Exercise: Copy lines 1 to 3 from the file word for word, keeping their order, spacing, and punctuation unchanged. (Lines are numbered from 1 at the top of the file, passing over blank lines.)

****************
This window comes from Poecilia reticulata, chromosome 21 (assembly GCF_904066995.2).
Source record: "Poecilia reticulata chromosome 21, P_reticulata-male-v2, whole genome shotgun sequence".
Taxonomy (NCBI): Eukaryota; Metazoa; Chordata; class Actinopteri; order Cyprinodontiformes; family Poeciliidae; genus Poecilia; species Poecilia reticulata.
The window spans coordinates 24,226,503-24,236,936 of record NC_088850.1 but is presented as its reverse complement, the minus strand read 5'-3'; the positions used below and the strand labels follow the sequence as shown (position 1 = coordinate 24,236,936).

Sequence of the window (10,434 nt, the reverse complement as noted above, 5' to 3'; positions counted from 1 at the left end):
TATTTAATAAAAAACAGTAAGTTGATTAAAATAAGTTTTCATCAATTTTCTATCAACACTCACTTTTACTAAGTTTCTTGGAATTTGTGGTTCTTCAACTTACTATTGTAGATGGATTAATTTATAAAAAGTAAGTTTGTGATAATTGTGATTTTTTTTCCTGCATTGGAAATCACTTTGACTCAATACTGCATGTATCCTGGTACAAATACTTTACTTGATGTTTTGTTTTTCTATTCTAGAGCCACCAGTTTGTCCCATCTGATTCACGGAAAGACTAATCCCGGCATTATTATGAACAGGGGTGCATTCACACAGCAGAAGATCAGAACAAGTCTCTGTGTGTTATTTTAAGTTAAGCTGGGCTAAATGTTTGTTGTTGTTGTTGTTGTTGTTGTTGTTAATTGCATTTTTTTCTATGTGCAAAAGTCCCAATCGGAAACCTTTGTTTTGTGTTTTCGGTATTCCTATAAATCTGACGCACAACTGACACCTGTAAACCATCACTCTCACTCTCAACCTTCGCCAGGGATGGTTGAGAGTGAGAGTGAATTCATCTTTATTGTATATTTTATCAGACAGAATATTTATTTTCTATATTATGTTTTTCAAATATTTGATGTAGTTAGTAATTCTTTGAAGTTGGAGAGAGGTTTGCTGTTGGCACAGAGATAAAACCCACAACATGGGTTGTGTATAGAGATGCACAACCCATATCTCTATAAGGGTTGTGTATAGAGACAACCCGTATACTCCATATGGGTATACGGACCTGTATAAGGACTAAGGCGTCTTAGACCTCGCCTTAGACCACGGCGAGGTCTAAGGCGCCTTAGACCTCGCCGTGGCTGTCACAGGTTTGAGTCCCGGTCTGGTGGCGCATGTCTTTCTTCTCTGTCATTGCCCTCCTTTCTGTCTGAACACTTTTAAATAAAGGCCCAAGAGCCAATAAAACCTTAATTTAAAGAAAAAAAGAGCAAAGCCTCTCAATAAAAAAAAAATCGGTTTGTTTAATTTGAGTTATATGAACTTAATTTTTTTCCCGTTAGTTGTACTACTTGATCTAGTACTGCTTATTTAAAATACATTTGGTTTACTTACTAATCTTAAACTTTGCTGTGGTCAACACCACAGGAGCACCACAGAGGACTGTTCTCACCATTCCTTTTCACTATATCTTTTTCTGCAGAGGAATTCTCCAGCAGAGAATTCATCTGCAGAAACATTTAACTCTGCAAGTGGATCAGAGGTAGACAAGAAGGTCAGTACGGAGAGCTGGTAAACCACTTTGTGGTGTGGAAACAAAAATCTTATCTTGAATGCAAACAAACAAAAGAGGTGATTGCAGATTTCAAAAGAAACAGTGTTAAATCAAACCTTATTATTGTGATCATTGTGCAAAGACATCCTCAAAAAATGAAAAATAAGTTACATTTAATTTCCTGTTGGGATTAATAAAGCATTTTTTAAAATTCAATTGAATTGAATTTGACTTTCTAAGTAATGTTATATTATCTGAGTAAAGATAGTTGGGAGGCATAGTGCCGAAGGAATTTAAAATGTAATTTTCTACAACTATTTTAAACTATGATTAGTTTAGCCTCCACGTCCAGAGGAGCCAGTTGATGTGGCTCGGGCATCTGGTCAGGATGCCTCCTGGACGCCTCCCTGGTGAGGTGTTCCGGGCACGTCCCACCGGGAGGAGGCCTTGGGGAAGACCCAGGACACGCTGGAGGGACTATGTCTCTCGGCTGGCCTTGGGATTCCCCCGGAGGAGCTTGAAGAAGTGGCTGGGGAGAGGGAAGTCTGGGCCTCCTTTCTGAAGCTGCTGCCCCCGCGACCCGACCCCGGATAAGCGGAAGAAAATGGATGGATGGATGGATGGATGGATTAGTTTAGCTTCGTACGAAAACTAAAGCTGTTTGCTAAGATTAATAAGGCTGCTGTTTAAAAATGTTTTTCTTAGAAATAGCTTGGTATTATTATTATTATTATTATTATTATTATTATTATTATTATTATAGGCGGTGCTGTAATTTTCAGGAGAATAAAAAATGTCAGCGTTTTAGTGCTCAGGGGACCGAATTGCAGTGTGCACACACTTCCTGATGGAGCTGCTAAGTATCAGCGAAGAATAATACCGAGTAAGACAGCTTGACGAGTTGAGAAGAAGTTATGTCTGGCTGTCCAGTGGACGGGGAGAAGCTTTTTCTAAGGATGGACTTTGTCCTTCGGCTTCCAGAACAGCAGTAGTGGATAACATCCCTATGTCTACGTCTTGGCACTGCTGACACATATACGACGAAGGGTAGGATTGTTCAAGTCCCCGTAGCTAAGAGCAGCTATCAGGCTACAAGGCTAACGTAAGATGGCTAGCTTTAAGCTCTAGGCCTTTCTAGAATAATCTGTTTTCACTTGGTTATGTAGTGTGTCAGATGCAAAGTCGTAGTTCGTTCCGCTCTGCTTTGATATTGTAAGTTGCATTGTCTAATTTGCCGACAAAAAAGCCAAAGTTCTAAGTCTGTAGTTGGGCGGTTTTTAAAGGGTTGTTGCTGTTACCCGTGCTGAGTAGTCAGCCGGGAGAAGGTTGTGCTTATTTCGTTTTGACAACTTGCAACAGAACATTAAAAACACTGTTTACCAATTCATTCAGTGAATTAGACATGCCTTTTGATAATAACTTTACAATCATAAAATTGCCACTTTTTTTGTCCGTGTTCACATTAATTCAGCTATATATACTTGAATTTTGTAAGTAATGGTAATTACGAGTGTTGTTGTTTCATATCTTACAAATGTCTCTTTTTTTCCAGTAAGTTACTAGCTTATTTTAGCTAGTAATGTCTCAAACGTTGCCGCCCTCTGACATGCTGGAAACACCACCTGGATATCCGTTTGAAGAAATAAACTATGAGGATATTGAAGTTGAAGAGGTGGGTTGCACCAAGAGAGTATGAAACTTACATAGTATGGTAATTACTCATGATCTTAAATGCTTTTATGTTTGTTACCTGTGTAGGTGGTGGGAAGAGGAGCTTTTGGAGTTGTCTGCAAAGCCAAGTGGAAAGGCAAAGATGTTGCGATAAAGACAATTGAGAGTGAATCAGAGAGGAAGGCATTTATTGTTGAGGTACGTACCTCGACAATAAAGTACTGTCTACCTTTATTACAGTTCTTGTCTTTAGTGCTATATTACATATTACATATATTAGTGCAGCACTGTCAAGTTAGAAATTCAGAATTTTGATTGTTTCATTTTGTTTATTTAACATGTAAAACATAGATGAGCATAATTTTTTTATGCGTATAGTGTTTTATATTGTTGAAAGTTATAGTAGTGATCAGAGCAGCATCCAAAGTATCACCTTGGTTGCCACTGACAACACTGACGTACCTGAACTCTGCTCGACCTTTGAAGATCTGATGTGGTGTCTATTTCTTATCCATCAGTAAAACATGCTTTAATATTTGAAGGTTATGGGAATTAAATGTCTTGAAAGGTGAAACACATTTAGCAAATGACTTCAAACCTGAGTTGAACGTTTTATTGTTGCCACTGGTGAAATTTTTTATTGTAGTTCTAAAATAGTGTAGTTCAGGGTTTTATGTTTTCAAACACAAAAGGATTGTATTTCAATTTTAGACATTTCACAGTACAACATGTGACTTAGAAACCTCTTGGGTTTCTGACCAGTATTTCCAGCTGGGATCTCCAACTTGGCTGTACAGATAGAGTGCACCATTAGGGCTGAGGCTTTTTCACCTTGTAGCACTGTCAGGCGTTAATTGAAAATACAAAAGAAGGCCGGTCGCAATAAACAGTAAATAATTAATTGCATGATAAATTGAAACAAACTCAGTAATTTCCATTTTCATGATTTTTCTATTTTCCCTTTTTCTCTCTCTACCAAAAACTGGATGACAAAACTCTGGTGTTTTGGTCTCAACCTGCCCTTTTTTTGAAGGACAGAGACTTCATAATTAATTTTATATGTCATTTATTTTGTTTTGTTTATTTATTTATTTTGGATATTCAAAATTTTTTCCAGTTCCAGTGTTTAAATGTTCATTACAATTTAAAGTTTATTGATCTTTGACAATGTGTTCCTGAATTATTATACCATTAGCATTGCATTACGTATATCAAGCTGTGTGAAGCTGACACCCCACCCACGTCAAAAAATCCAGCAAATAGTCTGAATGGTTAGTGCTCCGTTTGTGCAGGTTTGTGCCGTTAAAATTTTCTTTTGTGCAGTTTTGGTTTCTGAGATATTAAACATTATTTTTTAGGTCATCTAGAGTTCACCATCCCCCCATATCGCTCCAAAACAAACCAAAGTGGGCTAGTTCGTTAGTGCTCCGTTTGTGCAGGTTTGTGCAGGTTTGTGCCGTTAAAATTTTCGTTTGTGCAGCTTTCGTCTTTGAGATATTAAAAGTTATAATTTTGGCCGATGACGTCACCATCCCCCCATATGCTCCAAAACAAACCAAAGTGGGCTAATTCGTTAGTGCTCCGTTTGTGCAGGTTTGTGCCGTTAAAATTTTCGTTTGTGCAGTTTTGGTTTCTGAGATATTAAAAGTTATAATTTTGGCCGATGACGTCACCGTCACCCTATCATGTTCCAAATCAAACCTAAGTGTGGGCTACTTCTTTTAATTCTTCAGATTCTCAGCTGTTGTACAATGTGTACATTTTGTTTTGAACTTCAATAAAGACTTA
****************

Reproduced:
This window comes from Poecilia reticulata, chromosome 21 (assembly GCF_904066995.2).
Source record: "Poecilia reticulata chromosome 21, P_reticulata-male-v2, whole genome shotgun sequence".
Taxonomy (NCBI): Eukaryota; Metazoa; Chordata; class Actinopteri; order Cyprinodontiformes; family Poeciliidae; genus Poecilia; species Poecilia reticulata.